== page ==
The Sacramento Bee’s editorial ( “City must get to bottom of Sacramento fire overtime costs,” Jan. 29) makes a great case for carefully reviewing the exorbitant overtime paid in the city of Sacramento for Fire Department staff, who primarily provide emergency medical services. However, the proposal to use non-public safety emergency medical technicians to reduce costs is only a small step toward resolving the city’s Fire Department funding problems.
Another, more cost-effective option already exists. There are private companies accredited to provide advanced life support ambulance service in Sacramento right now. According to the Sacramento County Emergency Medical Services Plan and the State EMS Authority, the city Fire Department does not have exclusive rights to provide ambulance services. This area is supposed to be an open market for ambulance service in which 911 calls are rotated to all qualified providers based on their location in relation to the caller. But because the Fire Department controls the 911 dispatch center, it refuses to allow calls to be directed to any of the other competent, qualified ambulances services available in the area.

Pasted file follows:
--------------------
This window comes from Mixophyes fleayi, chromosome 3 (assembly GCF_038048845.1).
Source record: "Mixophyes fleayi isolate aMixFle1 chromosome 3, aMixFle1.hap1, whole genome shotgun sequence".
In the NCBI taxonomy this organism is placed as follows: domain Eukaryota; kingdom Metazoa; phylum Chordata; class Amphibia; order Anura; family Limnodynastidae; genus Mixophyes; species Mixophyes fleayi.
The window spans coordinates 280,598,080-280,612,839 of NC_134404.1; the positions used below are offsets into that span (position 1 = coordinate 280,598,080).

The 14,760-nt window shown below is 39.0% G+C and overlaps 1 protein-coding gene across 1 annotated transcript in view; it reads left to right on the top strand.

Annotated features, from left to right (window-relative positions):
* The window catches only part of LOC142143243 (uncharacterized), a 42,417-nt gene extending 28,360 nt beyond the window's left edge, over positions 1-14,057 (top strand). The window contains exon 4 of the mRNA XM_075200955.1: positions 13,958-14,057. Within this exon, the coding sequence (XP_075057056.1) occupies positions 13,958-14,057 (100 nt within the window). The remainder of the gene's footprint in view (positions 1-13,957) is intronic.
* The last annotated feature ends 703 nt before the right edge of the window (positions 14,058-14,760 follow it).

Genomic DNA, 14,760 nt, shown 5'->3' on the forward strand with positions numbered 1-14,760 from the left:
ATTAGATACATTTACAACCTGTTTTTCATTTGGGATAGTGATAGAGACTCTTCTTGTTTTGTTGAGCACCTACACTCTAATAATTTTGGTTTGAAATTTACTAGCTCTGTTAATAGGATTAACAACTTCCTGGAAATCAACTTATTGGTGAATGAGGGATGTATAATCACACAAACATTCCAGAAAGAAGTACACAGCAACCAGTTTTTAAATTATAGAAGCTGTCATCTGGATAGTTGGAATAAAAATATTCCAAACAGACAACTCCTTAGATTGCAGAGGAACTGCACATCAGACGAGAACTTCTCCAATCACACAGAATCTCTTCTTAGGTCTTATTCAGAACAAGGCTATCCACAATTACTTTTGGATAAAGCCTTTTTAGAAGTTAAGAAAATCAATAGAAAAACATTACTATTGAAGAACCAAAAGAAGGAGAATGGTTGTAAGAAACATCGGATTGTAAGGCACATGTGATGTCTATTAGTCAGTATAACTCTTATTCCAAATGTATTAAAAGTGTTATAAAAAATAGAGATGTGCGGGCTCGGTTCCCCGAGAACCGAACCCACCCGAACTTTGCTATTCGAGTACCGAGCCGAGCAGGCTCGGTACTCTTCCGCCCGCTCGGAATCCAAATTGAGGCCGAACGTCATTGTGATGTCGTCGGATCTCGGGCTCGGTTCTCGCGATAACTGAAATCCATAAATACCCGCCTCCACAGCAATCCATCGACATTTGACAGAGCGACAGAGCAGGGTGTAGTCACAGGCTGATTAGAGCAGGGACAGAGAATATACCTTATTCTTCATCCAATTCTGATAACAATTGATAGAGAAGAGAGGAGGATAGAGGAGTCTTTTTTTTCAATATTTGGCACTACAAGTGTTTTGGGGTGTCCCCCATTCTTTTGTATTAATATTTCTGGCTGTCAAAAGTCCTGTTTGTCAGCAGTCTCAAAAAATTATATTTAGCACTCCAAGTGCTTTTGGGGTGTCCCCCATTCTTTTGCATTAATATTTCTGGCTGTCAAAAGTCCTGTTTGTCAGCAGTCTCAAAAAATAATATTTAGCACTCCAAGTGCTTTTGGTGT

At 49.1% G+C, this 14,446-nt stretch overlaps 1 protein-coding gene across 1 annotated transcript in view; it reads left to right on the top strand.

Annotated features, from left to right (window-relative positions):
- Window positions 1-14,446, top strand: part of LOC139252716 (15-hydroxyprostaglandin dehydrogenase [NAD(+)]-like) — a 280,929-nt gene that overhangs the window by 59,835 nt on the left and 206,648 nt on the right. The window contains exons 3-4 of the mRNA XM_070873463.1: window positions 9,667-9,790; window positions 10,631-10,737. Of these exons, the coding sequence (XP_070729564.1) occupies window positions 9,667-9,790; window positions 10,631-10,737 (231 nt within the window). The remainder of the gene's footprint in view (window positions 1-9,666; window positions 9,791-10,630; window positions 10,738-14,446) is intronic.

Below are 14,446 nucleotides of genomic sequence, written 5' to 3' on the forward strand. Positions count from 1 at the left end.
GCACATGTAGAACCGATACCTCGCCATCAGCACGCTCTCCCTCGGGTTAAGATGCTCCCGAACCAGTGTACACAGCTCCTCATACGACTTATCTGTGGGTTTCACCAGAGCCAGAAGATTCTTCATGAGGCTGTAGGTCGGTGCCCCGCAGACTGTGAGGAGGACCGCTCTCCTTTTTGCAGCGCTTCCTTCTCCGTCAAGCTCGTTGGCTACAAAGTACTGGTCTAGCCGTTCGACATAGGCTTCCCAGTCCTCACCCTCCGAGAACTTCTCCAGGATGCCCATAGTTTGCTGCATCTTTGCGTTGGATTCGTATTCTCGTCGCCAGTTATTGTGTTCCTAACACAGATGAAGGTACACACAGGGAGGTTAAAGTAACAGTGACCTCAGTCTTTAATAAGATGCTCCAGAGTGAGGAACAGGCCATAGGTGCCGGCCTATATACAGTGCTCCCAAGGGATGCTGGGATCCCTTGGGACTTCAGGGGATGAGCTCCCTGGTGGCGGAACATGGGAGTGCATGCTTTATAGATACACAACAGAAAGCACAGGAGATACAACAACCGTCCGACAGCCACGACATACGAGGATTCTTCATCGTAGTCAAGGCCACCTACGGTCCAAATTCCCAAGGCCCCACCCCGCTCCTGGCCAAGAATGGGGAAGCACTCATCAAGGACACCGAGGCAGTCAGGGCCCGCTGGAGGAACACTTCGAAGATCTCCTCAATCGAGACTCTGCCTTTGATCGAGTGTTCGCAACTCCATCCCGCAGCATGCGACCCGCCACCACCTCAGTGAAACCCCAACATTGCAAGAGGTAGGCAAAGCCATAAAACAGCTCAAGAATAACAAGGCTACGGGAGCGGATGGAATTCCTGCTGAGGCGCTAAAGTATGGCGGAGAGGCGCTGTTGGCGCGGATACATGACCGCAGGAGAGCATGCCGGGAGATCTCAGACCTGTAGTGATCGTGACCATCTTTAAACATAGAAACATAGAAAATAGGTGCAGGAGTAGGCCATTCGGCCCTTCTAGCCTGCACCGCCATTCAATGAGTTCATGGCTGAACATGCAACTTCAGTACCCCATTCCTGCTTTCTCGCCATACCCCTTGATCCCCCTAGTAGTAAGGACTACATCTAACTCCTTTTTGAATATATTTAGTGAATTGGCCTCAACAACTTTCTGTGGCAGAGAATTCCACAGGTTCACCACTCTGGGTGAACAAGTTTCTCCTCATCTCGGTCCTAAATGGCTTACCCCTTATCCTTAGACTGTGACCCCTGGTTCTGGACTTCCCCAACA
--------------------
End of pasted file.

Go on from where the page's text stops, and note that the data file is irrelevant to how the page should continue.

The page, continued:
Beginning immediately, the city Fire Department should begin dispatching accredited, private, advanced life support ambulances that are already on the streets by integrating their GPS-equipped units into the city system. This would add 30 to 50 ambulances into the system per day, thereby greatly reducing the need for overtime staffing.
Over the longer term, the city should follow the example of numerous communities statewide that have put their ambulance service out to bid, allowing all companies to compete to provide ambulance service under local government oversight. Throughout California, private ambulance companies have historically provided emergency medical response. They have the same level of training, equipment and oversight as Fire Department staff, yet they are able to provide the service at no cost to taxpayers and without adding to the city’s pension liability.
In order to provide high quality, efficient ambulance service to city residents at the lowest cost, the City Council should consider making use of available non-government resources to control overtime and following the lead of other cities who have rid themselves of the cost of providing EMS while ensuring excellent emergency medical service to their communities and put ambulance service for Sacramento out to public bid.
June Iljana is executive director of the California Ambulance Association.